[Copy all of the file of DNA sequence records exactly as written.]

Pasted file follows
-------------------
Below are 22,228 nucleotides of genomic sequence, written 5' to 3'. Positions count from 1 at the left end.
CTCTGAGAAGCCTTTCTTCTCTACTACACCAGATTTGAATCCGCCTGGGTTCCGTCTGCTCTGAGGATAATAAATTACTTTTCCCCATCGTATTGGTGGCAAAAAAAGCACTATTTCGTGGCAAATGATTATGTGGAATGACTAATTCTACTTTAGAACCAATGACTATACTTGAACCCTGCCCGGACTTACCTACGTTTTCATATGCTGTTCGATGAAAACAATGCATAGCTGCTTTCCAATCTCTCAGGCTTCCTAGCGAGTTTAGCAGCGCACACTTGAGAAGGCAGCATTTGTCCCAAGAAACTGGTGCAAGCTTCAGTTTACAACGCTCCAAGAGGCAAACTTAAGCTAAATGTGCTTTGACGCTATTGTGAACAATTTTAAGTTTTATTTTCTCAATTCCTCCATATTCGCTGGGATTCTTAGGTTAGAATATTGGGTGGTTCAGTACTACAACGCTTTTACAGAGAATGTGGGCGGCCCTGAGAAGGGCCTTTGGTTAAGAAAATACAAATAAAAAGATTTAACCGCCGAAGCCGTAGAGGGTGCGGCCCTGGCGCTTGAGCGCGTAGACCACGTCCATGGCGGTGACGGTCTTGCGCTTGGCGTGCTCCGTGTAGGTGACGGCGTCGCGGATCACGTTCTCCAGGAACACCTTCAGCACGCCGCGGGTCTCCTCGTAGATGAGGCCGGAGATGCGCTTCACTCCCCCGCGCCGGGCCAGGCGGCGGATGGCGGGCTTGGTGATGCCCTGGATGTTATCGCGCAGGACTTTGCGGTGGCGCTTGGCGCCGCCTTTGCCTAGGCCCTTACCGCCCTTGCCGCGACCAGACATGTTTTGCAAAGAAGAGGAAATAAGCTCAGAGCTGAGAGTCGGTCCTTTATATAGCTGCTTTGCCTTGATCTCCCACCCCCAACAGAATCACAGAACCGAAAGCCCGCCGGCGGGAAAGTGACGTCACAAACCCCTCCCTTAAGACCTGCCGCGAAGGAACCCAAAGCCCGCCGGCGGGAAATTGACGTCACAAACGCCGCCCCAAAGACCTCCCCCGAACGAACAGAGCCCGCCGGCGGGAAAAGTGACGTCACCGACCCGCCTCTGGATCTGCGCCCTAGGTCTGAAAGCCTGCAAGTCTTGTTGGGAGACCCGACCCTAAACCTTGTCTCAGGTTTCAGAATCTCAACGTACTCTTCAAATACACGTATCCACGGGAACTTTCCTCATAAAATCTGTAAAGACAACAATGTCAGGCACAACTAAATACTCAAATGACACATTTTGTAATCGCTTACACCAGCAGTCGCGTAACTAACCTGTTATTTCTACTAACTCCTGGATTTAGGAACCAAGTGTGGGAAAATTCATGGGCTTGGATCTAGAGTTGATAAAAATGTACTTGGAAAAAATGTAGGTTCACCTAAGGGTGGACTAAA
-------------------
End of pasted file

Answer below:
Below are 22,228 nucleotides of genomic sequence, written 5' to 3'. Positions count from 1 at the left end.
CTCTGAGAAGCCTTTCTTCTCTACTACACCAGATTTGAATCCGCCTGGGTTCCGTCTGCTCTGAGGATAATAAATTACTTTTCCCCATCGTATTGGTGGCAAAAAAAGCACTATTTCGTGGCAAATGATTATGTGGAATGACTAATTCTACTTTAGAACCAATGACTATACTTGAACCCTGCCCGGACTTACCTACGTTTTCATATGCTGTTCGATGAAAACAATGCATAGCTGCTTTCCAATCTCTCAGGCTTCCTAGCGAGTTTAGCAGCGCACACTTGAGAAGGCAGCATTTGTCCCAAGAAACTGGTGCAAGCTTCAGTTTACAACGCTCCAAGAGGCAAACTTAAGCTAAATGTGCTTTGACGCTATTGTGAACAATTTTAAGTTTTATTTTCTCAATTCCTCCATATTCGCTGGGATTCTTAGGTTAGAATATTGGGTGGTTCAGTACTACAACGCTTTTACAGAGAATGTGGGCGGCCCTGAGAAGGGCCTTTGGTTAAGAAAATACAAATAAAAAGATTTAACCGCCGAAGCCGTAGAGGGTGCGGCCCTGGCGCTTGAGCGCGTAGACCACGTCCATGGCGGTGACGGTCTTGCGCTTGGCGTGCTCCGTGTAGGTGACGGCGTCGCGGATCACGTTCTCCAGGAACACCTTCAGCACGCCGCGGGTCTCCTCGTAGATGAGGCCGGAGATGCGCTTCACTCCCCCGCGCCGGGCCAGGCGGCGGATGGCGGGCTTGGTGATGCCCTGGATGTTATCGCGCAGGACTTTGCGGTGGCGCTTGGCGCCGCCTTTGCCTAGGCCCTTACCGCCCTTGCCGCGACCAGACATGTTTTGCAAAGAAGAGGAAATAAGCTCAGAGCTGAGAGTCGGTCCTTTATATAGCTGCTTTGCCTTGATCTCCCACCCCCAACAGAATCACAGAACCGAAAGCCCGCCGGCGGGAAAGTGACGTCACAAACCCCTCCCTTAAGACCTGCCGCGAAGGAACCCAAAGCCCGCCGGCGGGAAATTGACGTCACAAACGCCGCCCCAAAGACCTCCCCCGAACGAACAGAGCCCGCCGGCGGGAAAAGTGACGTCACCGACCCGCCTCTGGATCTGCGCCCTAGGTCTGAAAGCCTGCAAGTCTTGTTGGGAGACCCGACCCTAAACCTTGTCTCAGGTTTCAGAATCTCAACGTACTCTTCAAATACACGTATCCACGGGAACTTTCCTCATAAAATCTGTAAAGACAACAATGTCAGGCACAACTAAATACTCAAATGACACATTTTGTAATCGCTTACACCAGCAGTCGCGTAACTAACCTGTTATTTCTACTAACTCCTGGATTTAGGAACCAAGTGTGGGAAAATTCATGGGCTTGGATCTAGAGTTGATAAAAATGTACTTGGAAAAAATGTAGGTTCACCTAAGGGTGGACTAAA